Last week I got to spend a few days in Copenhagen and the trip coincided with the summer solstice. As I mentioned in my previous Postcard, spending Midsummer in one of the Nordic countries had long been a big dream of mine. Copenhagen did not disappoint and I returned with a lot of new things I learned during that trip.
After my arrival, Copenhagen was still a bit gloomy – and, frankly, quite cold for the month of June. It was 15 degrees and my first purchase was an umbrella. This was a clear sign that I was a tourist because most of the locals had really fashionable rain coats. Furthermore, a rain coat is much better protection because the rain came from the side and it felt like a constant spray of water. Nevertheless, I had a mission to explore the city. When I travel to a place for the first time, I try to get all the typical tourist sights out of the way and then I dedicate some time to strolling through more residential areas, exploring museums and doing off-the-beaten-paths activities.
My first stop was a café in a public library. I could not believe that this was a library, it looked like a high-end book store with floors and floors of books in multiple languages covering a broad range of topics. The whole library felt like an architecture project merged with the interior design of the Apple stores. Education is valued a lot in the Scandinavian countries and throughout my trip I found proof of this attitude. The library was packed – students worked on their projects, some locals came to read the newspapers and others did research. Needless to say, English was not an issue at all. I assumed this would be the case, because the Scandinavian countries are famous for their good command of the language.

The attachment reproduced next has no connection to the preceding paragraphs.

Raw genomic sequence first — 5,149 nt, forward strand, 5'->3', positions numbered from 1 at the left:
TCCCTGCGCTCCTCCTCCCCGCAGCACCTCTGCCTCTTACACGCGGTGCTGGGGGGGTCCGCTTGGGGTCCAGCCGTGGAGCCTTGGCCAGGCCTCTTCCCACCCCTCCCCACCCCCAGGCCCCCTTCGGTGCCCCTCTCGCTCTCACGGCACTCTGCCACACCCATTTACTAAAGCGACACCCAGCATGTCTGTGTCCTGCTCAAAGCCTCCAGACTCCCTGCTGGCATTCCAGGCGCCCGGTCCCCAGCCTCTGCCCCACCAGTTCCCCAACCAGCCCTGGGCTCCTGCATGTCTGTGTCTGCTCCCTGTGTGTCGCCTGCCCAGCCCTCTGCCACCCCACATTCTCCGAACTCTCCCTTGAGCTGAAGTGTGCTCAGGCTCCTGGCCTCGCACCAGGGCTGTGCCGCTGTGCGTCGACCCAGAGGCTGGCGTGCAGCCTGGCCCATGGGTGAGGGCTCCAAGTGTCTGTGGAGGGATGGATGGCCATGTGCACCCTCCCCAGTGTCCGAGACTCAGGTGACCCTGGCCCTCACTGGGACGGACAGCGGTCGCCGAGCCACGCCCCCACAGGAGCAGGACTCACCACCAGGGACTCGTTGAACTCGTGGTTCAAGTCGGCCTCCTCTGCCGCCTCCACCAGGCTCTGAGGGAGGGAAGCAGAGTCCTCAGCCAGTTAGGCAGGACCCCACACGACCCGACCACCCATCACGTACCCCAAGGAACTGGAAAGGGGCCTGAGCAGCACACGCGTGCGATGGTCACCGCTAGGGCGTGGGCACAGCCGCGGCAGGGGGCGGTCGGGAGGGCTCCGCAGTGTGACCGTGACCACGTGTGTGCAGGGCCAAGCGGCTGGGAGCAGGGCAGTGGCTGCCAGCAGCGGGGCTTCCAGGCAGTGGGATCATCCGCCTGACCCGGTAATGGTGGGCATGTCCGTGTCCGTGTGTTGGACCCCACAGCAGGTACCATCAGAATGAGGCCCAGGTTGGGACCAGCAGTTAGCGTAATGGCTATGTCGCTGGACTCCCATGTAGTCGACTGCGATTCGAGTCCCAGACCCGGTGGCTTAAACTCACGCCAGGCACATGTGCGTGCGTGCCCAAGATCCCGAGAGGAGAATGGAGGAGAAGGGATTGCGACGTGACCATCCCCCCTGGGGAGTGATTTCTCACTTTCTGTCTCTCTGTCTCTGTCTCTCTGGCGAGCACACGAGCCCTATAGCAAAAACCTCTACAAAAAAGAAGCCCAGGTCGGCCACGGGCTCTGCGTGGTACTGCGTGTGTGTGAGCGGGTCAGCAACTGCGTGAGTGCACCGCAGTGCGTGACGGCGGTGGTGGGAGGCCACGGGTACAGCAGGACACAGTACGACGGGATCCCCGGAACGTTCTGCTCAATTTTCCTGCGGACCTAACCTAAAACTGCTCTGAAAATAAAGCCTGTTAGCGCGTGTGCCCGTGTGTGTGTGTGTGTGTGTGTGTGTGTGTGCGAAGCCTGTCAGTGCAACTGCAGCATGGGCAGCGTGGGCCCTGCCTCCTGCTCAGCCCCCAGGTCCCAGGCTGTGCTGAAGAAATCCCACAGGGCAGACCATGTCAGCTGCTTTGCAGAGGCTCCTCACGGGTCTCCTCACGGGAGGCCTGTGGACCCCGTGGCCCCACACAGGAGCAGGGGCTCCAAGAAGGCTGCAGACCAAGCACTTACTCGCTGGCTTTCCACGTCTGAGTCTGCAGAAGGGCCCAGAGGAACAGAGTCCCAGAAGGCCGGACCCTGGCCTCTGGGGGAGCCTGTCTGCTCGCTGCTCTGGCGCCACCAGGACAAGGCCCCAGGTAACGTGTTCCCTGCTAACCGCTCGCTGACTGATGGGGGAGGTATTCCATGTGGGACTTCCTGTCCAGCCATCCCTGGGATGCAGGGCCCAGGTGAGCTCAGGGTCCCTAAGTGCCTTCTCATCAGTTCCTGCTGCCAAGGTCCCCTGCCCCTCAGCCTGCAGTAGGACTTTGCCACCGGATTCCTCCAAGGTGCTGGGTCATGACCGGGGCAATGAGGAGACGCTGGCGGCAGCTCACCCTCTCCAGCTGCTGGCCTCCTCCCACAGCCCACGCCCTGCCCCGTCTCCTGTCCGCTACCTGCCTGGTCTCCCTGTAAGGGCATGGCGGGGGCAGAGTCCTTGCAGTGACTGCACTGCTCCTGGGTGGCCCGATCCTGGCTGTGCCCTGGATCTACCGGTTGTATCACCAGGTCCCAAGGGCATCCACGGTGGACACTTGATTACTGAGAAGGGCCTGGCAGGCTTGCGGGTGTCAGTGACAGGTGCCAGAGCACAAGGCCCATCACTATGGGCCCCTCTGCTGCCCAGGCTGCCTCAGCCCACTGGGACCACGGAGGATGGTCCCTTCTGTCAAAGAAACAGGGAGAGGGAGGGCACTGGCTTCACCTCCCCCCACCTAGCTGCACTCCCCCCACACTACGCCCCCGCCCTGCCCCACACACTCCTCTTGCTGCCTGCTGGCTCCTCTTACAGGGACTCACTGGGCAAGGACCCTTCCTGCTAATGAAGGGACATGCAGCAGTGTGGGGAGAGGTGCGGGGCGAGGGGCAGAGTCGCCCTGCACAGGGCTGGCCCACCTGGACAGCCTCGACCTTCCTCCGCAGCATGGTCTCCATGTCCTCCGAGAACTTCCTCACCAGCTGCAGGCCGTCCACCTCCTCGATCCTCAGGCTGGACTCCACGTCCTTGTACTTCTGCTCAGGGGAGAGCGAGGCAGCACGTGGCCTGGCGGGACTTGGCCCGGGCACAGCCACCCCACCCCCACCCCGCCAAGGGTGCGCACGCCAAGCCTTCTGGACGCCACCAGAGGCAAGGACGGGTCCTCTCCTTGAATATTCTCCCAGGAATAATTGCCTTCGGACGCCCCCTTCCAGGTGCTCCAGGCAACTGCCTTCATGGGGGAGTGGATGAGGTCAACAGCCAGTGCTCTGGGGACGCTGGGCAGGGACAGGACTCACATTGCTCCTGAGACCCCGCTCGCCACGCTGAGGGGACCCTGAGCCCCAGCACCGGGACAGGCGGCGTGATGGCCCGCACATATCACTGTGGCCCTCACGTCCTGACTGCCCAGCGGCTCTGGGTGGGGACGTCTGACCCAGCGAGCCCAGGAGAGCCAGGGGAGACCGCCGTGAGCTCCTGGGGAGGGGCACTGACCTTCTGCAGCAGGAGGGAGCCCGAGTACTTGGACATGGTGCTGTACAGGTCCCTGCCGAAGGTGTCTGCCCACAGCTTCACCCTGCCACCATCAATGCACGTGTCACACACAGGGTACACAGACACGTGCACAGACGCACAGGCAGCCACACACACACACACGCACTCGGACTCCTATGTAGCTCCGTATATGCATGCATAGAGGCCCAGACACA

Culture and Women in the Arts
I then headed on to Rosenborg Castle and the King’s Garden to visit not only the castle but also the crown jewels and then headed on to the SMK – the Statens Museum for Kunst (the State Museum of Art). The latter is a vast museum covering art history from the Renaissance until today. Obviously, the museum has a strong focus on Danish art but there were also a few sections on other European countries. I particularly enjoyed learning more about Danish art of the 20th century up until today. I have to admit that I did not really know much about the Danish art scene and I could have spent hours at the SMK exploring all the artworks. An additional fact I noticed was the high number of female artists. I think it was about 50-50 representation-wise, definitely much higher than in other European countries.
Architecture and Design
Denmark is known for its design but I was absolutely blown away by the rich architecture scene, particularly how well old and new architecture exist side by side. One example is the “Black Diamond” which is the modern extension of the Royal Danish Library. The old part which was built in 1648 was extended by a new building decorated with black marble from Zimbabwe in 2017. At first, the people of Copenhagen were very skeptical about this modern extension and complained that a heritage building should not be paired with something so modern. But after some time, they saw that it actually worked well and learned to love it. With the current construction boom all over Europe, I also see many new buildings coming up in Vienna. Unfortunately, most of them look the same (I call them “the ugly shoeboxes”) to increase the margins of the construction companies. In Copenhagen there are also new developments but it seems that the city council not only pays close attention to the overall image of Copenhagen but also takes it a step further. For example, there is a luxury apartment project by a Japanese architecture firm being built in the former paper factory at the harbor. I am sure it will probably become as famous as the buildings by architects Rem Koolhaas (BLOX) or Henning Larsen (Copenhagen Opera House) and a further sight of the city.